Tuesday, November 9, 2010

Honor Thy Hunger and Thy Fullness

3 ½ hours together driving back from New York gave us plenty of time to share music. I started by excitedly playing a recent find (Crayola by Kristen Andreassen a performer I recently saw live, and whose group I adore. I hear this song and a huge grin comes across my face. Pure happiness! I feel good listening to Kristen and her silly lyrics—they make me smile, and tap my feet, and lift my mood. So I like it. No, I love it!

Then my son shares his tune. It’s okay, I think. It could grow on me, but I’d have to hear it again. He’s shocked, I could tell. When I ask him what he likes about it, he starts by describing the amazing, complex musical composition, comparing it to classics I didn’t know he was familiar with. And he truly appreciated the sophisticated lyrics. He had listened carefully to the words, and deeply to their meaning, quite analytically.

Our differing approaches to listening to music really struck me. For him, it’s a cerebral activity. For me, a gut reaction, strictly emotional, arousing my senses, not engaging my brain.

It made me think about eating. We’ve gotten too intellectual, too cognitive, too academic about eating. We’ve been guided to count things and analyze—calories, points, fat grams, approaching eating like a math equation. Eating is reduced to a chore, as we straddle restraining our eating, restricting what we really want choosing instead what our brain (and our doctor, the health experts and our mothers) say are wise and healthy choices. Short term we follow the rules, later over-indulging and regretting it afterwards. We focus only on external guidance, based on shoulds, and rarely on internal cues such as hunger and fullness.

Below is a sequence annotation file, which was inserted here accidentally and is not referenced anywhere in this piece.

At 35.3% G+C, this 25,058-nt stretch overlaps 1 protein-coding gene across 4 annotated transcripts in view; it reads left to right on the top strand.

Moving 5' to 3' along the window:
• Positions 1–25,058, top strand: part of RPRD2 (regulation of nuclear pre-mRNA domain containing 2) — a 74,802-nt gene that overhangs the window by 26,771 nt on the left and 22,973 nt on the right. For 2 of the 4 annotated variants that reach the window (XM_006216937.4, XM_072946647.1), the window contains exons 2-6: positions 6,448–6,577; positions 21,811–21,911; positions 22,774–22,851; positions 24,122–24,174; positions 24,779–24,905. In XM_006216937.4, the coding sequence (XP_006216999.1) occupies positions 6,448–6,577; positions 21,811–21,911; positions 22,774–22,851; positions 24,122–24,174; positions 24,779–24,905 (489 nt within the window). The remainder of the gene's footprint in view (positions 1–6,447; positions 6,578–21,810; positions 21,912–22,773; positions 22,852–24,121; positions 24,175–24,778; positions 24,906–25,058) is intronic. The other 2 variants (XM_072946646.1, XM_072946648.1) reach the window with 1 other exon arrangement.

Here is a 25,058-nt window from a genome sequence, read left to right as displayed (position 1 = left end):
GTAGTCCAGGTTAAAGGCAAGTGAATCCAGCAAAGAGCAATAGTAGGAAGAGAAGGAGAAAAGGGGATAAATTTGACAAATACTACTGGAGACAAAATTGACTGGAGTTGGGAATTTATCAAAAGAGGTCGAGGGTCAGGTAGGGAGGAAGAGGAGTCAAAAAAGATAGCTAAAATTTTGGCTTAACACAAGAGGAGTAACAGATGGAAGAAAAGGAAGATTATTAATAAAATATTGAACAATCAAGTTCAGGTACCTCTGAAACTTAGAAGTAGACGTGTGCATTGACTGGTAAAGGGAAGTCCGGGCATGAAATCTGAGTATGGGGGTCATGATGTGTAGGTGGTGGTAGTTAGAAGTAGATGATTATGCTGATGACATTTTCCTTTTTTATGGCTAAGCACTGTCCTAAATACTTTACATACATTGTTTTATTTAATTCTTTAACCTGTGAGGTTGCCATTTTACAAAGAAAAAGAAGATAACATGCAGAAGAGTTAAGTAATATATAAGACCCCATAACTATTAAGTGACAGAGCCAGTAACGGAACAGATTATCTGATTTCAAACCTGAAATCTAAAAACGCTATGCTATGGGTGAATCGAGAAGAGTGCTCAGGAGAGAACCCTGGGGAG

In my last post I shared my forty-eight hour food fest as a way to normalize eating, to show you it was possible. But I hadn’t guided you on the how. So sorry! I plan to make it up to you in this and upcoming posts, providing the steps to get there.

Denying hunger

Denying hunger seems to be normal, a goal even, and not just for eating disordered individuals. No, it seems that most people who present to my office describe a mode of denying hunger, attempting to not respond to it, to buffer it with everything from diet sodas, to coffee, to huge quantities of water. Part of this is learned—Weight Watchers has always told members to have a glass of water when they are hungry. Partly they see short-term success with this strategy (did you catch the short term part?) So let’s think about this brilliant guidance. It seems to me most people (and dogs) know when they are thirsty, as opposed to hungry. And that if you substitute water for food, it's gonna bite you in the end. You'll get excessively hungry, and irritable and end up less in control of your food intake.

It seems to me that your goal should be to listen to your hunger—to eat when your body says it’s hungry and to not eat when it has had enough. You can’t not eat when you've had enough, and also not eat when your body says it’s hungry! It just won’t work.

Honor your hunger

Ideally, you’d eat when your body tells you it’s hungry—but not too hungry. You know what happens if hunger goes too far. That is not our goal. Rather, strive to respond to your hunger when it is just moderate. However it does help, when you are just getting started and are not very tuned into your body and its signals, to avoid going long periods without eating. It’s variable, but generally by 3 ½-4 hours it’s starting to feel too long if you haven’t eaten.
This may require you to carry snacks with you, and to do a bit of planning so that you have food available for when you need it. Or to make a detour in your plans, as needed.

Honoring your hunger means eating whenever you need to, regardless of the hour, regardless if anyone else needs food. (Yes, even after 8 PM!) I was at a conference the past three days and found myself very hungry at times I was not accustomed to needing to eat. It certainly did make sense—I did a ton of walking throughout this enormous complex and used public transportation—a significant increase over my usual driving and sitting at work all day.

But we shouldn’t need to analyze it. It should be enough that my body said I was hungry, that I needed fuel, and I needed to trust that. And I did.